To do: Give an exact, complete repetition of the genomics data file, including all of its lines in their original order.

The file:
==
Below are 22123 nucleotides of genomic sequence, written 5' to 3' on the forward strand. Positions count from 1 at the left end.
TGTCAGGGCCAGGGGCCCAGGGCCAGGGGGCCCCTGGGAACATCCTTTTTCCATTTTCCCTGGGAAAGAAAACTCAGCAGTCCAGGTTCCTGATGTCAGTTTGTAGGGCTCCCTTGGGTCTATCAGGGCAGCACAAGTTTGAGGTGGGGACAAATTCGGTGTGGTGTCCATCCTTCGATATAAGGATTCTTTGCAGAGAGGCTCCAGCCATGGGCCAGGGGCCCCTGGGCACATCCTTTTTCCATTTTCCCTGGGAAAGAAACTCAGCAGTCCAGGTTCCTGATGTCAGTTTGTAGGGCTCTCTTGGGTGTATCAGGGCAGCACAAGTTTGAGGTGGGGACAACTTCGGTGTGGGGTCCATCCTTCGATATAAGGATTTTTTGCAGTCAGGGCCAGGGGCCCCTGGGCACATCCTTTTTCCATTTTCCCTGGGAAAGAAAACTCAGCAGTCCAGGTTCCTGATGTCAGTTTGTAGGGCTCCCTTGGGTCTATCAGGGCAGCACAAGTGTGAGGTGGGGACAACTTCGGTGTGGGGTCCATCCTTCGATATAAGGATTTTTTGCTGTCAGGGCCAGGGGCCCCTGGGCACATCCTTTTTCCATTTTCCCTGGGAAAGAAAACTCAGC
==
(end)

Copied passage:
Below are 22123 nucleotides of genomic sequence, written 5' to 3' on the forward strand. Positions count from 1 at the left end.
TGTCAGGGCCAGGGGCCCAGGGCCAGGGGGCCCCTGGGAACATCCTTTTTCCATTTTCCCTGGGAAAGAAAACTCAGCAGTCCAGGTTCCTGATGTCAGTTTGTAGGGCTCCCTTGGGTCTATCAGGGCAGCACAAGTTTGAGGTGGGGACAAATTCGGTGTGGTGTCCATCCTTCGATATAAGGATTCTTTGCAGAGAGGCTCCAGCCATGGGCCAGGGGCCCCTGGGCACATCCTTTTTCCATTTTCCCTGGGAAAGAAACTCAGCAGTCCAGGTTCCTGATGTCAGTTTGTAGGGCTCTCTTGGGTGTATCAGGGCAGCACAAGTTTGAGGTGGGGACAACTTCGGTGTGGGGTCCATCCTTCGATATAAGGATTTTTTGCAGTCAGGGCCAGGGGCCCCTGGGCACATCCTTTTTCCATTTTCCCTGGGAAAGAAAACTCAGCAGTCCAGGTTCCTGATGTCAGTTTGTAGGGCTCCCTTGGGTCTATCAGGGCAGCACAAGTGTGAGGTGGGGACAACTTCGGTGTGGGGTCCATCCTTCGATATAAGGATTTTTTGCTGTCAGGGCCAGGGGCCCCTGGGCACATCCTTTTTCCATTTTCCCTGGGAAAGAAAACTCAGC